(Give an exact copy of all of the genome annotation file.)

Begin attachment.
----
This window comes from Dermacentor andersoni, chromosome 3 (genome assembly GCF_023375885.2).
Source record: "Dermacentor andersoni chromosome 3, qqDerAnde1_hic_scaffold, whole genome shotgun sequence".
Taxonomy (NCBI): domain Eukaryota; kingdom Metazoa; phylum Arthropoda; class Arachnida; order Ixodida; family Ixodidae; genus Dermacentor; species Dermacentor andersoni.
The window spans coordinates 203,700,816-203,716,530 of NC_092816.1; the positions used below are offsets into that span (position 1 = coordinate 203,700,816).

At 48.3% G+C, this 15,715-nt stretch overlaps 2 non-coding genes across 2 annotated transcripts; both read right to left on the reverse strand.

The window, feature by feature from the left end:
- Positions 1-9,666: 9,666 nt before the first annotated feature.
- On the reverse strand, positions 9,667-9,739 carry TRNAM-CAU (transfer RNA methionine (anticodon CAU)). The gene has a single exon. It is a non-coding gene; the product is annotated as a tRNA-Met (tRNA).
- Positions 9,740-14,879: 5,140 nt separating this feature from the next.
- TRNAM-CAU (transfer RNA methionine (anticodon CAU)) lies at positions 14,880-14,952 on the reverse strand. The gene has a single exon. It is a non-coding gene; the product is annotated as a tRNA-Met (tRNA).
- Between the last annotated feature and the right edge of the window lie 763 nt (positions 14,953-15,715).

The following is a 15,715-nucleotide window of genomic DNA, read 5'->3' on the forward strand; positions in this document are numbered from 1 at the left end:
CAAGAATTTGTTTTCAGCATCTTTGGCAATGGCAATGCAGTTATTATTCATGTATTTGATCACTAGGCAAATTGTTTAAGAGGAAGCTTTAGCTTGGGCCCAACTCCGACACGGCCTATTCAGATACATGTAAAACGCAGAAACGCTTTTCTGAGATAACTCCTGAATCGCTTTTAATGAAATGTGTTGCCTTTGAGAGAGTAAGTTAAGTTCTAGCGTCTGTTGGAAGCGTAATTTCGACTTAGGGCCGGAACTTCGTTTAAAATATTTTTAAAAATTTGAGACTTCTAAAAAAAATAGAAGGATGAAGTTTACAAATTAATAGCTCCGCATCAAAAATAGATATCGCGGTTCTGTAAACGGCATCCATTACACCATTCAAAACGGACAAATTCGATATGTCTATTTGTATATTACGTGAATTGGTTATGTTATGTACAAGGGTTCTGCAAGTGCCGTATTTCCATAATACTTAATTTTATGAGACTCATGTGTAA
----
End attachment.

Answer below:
This window comes from Dermacentor andersoni, chromosome 3 (genome assembly GCF_023375885.2).
Source record: "Dermacentor andersoni chromosome 3, qqDerAnde1_hic_scaffold, whole genome shotgun sequence".
Taxonomy (NCBI): domain Eukaryota; kingdom Metazoa; phylum Arthropoda; class Arachnida; order Ixodida; family Ixodidae; genus Dermacentor; species Dermacentor andersoni.
The window spans coordinates 203,700,816-203,716,530 of NC_092816.1; the positions used below are offsets into that span (position 1 = coordinate 203,700,816).

At 48.3% G+C, this 15,715-nt stretch overlaps 2 non-coding genes across 2 annotated transcripts; both read right to left on the reverse strand.

The window, feature by feature from the left end:
- Positions 1-9,666: 9,666 nt before the first annotated feature.
- On the reverse strand, positions 9,667-9,739 carry TRNAM-CAU (transfer RNA methionine (anticodon CAU)). The gene has a single exon. It is a non-coding gene; the product is annotated as a tRNA-Met (tRNA).
- Positions 9,740-14,879: 5,140 nt separating this feature from the next.
- TRNAM-CAU (transfer RNA methionine (anticodon CAU)) lies at positions 14,880-14,952 on the reverse strand. The gene has a single exon. It is a non-coding gene; the product is annotated as a tRNA-Met (tRNA).
- Between the last annotated feature and the right edge of the window lie 763 nt (positions 14,953-15,715).

The following is a 15,715-nucleotide window of genomic DNA, read 5'->3' on the forward strand; positions in this document are numbered from 1 at the left end:
CAAGAATTTGTTTTCAGCATCTTTGGCAATGGCAATGCAGTTATTATTCATGTATTTGATCACTAGGCAAATTGTTTAAGAGGAAGCTTTAGCTTGGGCCCAACTCCGACACGGCCTATTCAGATACATGTAAAACGCAGAAACGCTTTTCTGAGATAACTCCTGAATCGCTTTTAATGAAATGTGTTGCCTTTGAGAGAGTAAGTTAAGTTCTAGCGTCTGTTGGAAGCGTAATTTCGACTTAGGGCCGGAACTTCGTTTAAAATATTTTTAAAAATTTGAGACTTCTAAAAAAAATAGAAGGATGAAGTTTACAAATTAATAGCTCCGCATCAAAAATAGATATCGCGGTTCTGTAAACGGCATCCATTACACCATTCAAAACGGACAAATTCGATATGTCTATTTGTATATTACGTGAATTGGTTATGTTATGTACAAGGGTTCTGCAAGTGCCGTATTTCCATAATACTTAATTTTATGAGACTCATGTGTAA